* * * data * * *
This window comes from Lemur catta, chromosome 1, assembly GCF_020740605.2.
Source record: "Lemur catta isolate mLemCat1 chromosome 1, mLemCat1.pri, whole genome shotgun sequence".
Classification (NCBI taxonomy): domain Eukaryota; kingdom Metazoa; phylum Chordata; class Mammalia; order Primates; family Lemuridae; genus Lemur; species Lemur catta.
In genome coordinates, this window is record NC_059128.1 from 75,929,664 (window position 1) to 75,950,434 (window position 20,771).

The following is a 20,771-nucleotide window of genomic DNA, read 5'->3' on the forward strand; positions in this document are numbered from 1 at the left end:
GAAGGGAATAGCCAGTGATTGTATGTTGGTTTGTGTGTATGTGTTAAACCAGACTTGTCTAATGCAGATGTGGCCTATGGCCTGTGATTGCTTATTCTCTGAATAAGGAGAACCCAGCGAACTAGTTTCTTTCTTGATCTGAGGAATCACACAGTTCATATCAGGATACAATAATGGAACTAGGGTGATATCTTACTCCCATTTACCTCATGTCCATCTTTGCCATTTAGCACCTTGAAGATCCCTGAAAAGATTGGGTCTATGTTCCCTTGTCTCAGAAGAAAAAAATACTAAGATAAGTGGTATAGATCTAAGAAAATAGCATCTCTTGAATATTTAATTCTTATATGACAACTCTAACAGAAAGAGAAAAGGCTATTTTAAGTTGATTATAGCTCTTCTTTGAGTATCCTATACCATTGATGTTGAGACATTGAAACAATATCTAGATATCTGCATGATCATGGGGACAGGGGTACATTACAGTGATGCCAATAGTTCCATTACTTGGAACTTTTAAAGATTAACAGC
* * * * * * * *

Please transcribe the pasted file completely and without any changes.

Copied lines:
This window comes from Lemur catta, chromosome 1, assembly GCF_020740605.2.
Source record: "Lemur catta isolate mLemCat1 chromosome 1, mLemCat1.pri, whole genome shotgun sequence".
Classification (NCBI taxonomy): domain Eukaryota; kingdom Metazoa; phylum Chordata; class Mammalia; order Primates; family Lemuridae; genus Lemur; species Lemur catta.
In genome coordinates, this window is record NC_059128.1 from 75,929,664 (window position 1) to 75,950,434 (window position 20,771).

The following is a 20,771-nucleotide window of genomic DNA, read 5'->3' on the forward strand; positions in this document are numbered from 1 at the left end:
GAAGGGAATAGCCAGTGATTGTATGTTGGTTTGTGTGTATGTGTTAAACCAGACTTGTCTAATGCAGATGTGGCCTATGGCCTGTGATTGCTTATTCTCTGAATAAGGAGAACCCAGCGAACTAGTTTCTTTCTTGATCTGAGGAATCACACAGTTCATATCAGGATACAATAATGGAACTAGGGTGATATCTTACTCCCATTTACCTCATGTCCATCTTTGCCATTTAGCACCTTGAAGATCCCTGAAAAGATTGGGTCTATGTTCCCTTGTCTCAGAAGAAAAAAATACTAAGATAAGTGGTATAGATCTAAGAAAATAGCATCTCTTGAATATTTAATTCTTATATGACAACTCTAACAGAAAGAGAAAAGGCTATTTTAAGTTGATTATAGCTCTTCTTTGAGTATCCTATACCATTGATGTTGAGACATTGAAACAATATCTAGATATCTGCATGATCATGGGGACAGGGGTACATTACAGTGATGCCAATAGTTCCATTACTTGGAACTTTTAAAGATTAACAGC